If you’ve been reading my blog for any length of time, you know that I’m a klutz. Unfortunately, I have to confess that I’m also directionally challenged. When someone tells me to turn right, I’m totally confused. No matter how hard I try, I can’t seem to figure out which way is left and which way is right. When told to turn left, I usually end up looking like a bobble head doll with a bouncing head as I simultaneously try to look in both directions at once. Naturally, this shortcoming gave me lots of problems when I was learning how to drive.

When I received my learner’s permit, my father got around my directionally challenged brain by telling me to “turn at that tree” or “turn at that barn.” But the day of my driving test, I knew I was in trouble. When my father let me drive around town for some final practice before test, I was in a nervous tizzy. And when we were in the church parking lot practicing parking, I finally voiced my fears.

“Daddy,” I wailed in rising panic, “I’m never going to pass if the examiner asks me to turn left or right. I’ll go the wrong way, I know I will!”

Suddenly, I heard my father chuckle. Without saying a word, he grabbed my hand and kissed it. I stared at him in surprise.

Dad smiled. “Just remember that I kissed you, and it’ll be okay.”

“How so?” I asked.

“When you’re taking your test, picture me sitting RIGHT beside you instead of the examiner. Picture me being RIGHT here. Can you do that?”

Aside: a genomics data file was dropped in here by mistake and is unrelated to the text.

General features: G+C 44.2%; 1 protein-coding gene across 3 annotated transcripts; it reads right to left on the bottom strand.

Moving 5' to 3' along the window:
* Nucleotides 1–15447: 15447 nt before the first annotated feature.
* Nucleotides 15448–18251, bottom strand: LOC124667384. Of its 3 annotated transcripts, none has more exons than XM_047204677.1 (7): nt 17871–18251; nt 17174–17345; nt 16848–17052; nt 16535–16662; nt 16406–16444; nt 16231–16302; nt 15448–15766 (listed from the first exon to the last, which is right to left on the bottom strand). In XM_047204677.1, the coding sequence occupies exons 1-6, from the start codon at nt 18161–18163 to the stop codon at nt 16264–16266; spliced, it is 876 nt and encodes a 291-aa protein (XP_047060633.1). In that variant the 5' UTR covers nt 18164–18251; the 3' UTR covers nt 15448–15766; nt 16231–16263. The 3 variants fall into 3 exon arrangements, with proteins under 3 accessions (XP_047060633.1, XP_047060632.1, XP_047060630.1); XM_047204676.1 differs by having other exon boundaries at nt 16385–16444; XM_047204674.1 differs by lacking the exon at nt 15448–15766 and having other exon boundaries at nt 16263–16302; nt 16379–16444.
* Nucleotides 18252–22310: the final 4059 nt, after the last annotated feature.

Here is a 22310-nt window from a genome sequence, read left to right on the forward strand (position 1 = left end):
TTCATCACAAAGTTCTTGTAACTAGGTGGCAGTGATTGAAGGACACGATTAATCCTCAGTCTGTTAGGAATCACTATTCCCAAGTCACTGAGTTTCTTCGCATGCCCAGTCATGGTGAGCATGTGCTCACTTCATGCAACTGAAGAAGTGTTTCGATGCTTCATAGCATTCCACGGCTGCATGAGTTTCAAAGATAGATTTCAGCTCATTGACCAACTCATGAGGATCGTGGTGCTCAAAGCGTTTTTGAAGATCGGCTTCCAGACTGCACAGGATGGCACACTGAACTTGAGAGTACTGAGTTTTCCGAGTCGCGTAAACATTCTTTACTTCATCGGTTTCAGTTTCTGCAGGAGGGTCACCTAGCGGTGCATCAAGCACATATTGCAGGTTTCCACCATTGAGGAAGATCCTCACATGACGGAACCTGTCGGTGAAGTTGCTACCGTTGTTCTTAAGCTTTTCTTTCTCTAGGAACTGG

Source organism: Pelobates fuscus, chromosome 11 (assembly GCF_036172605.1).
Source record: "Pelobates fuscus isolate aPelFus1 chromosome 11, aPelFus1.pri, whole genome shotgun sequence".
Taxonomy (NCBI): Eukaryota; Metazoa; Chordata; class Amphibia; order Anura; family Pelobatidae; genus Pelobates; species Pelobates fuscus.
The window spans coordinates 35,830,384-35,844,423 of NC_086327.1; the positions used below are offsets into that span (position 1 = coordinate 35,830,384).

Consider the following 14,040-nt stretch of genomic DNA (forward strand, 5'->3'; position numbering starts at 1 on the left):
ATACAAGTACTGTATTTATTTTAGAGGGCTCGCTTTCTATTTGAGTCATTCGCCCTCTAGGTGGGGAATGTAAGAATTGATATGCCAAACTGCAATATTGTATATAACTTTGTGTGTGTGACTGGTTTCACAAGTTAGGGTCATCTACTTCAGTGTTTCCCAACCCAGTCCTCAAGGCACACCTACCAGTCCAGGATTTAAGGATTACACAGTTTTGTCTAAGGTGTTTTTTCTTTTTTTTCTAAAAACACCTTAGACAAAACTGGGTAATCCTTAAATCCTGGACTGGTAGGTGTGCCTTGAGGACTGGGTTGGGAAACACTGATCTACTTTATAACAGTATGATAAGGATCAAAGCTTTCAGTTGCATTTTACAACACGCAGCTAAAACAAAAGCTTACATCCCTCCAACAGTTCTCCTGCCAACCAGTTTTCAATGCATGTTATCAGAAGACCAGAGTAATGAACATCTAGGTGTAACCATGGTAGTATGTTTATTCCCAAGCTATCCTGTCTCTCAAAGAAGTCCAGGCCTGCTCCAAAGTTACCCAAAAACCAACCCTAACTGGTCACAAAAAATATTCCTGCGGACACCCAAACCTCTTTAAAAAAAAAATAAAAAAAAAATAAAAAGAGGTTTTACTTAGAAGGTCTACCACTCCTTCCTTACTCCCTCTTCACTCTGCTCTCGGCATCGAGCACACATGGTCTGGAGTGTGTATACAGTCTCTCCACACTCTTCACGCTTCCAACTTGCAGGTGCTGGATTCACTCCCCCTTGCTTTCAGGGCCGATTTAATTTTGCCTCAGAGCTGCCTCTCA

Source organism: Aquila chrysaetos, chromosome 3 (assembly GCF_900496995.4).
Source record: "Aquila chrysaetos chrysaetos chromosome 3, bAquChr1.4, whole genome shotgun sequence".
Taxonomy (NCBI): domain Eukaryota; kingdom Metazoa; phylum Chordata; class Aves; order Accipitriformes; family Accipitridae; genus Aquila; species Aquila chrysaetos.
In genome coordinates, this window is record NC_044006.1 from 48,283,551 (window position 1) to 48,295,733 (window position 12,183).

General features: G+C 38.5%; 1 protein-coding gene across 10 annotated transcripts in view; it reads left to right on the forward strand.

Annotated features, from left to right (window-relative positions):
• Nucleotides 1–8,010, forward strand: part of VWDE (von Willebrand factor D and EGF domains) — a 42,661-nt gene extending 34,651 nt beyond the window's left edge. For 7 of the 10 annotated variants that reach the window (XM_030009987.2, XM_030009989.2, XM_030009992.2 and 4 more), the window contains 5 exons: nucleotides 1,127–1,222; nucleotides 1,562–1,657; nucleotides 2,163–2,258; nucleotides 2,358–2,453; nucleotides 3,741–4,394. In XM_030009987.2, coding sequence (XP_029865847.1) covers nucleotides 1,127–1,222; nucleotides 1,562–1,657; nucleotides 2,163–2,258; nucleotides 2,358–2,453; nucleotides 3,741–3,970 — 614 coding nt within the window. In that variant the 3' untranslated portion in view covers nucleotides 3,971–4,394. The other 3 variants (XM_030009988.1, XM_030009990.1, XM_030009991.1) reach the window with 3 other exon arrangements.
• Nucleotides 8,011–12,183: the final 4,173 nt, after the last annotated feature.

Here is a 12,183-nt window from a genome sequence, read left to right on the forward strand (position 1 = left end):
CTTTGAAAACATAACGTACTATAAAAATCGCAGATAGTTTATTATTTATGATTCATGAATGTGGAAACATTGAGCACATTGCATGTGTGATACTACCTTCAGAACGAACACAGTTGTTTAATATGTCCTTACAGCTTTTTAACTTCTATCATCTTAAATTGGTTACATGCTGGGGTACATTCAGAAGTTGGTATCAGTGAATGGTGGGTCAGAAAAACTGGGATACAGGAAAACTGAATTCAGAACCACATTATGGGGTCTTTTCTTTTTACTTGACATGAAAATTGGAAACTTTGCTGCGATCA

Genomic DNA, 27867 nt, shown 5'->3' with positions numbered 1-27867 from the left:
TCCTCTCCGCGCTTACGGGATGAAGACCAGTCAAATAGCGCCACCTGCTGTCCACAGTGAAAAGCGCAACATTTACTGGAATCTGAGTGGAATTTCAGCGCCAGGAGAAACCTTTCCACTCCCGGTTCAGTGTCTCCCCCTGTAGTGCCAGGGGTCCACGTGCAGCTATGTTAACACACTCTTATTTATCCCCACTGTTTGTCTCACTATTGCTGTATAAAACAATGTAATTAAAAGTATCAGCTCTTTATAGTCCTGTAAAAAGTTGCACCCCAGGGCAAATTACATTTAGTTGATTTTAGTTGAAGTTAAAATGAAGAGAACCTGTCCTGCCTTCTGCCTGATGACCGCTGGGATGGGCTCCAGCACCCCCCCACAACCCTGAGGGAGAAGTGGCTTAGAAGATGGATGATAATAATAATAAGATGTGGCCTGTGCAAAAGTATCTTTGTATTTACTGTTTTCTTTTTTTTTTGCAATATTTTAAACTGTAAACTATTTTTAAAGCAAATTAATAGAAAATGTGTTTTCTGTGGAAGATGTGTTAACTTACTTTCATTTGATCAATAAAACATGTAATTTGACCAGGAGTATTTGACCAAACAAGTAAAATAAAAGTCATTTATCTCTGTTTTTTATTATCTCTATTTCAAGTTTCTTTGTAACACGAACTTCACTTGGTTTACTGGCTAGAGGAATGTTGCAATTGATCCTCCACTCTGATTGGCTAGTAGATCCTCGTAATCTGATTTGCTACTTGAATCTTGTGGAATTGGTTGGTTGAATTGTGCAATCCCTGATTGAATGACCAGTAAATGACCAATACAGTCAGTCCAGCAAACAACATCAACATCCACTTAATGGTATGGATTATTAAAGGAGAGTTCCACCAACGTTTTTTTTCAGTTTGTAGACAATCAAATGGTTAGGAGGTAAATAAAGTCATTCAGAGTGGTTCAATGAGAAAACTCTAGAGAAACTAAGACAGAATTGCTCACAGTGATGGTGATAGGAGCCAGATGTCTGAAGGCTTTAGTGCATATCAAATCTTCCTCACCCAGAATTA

Still feeling confused, I nodded. “But how’s that gonna help me with directions?”

“Easy,” Dad said. “Which hand did I kiss?”

“This one,” I replied, waving it at him.

He nodded. “Could I have kissed your other hand while sitting RIGHT beside you?”

I shook my head. “Not without climbing over the steering wheel.”

He laughed. “The hand I kissed is your RIGHT one. And I’m RIGHT beside you. If you’re told to turn right, just turn in my direction. Turn in the direction of love.”

Thanks to Dad’s advice—and his kiss on my hand—I passed my driving test. And down through the years, I’ve cherished his advice to turn in the direction of love. You see, I’ve realized that Dad’s advice could’ve been echoed from the mouth of God. Whenever I’m faced with a puzzling decision, I always try to remember that God is RIGHT beside me. I try to always remember to turn in the direction that makes me feel God’s love and peace. Turning in the direction of love—I think that’s lovely advice.

 

God grants good sense to the godly—His saints. He is their shield, protecting them and guarding their pathway. He shows how to distinguish right from wrong, how to find the right decision every time.” Proverbs 2:7-9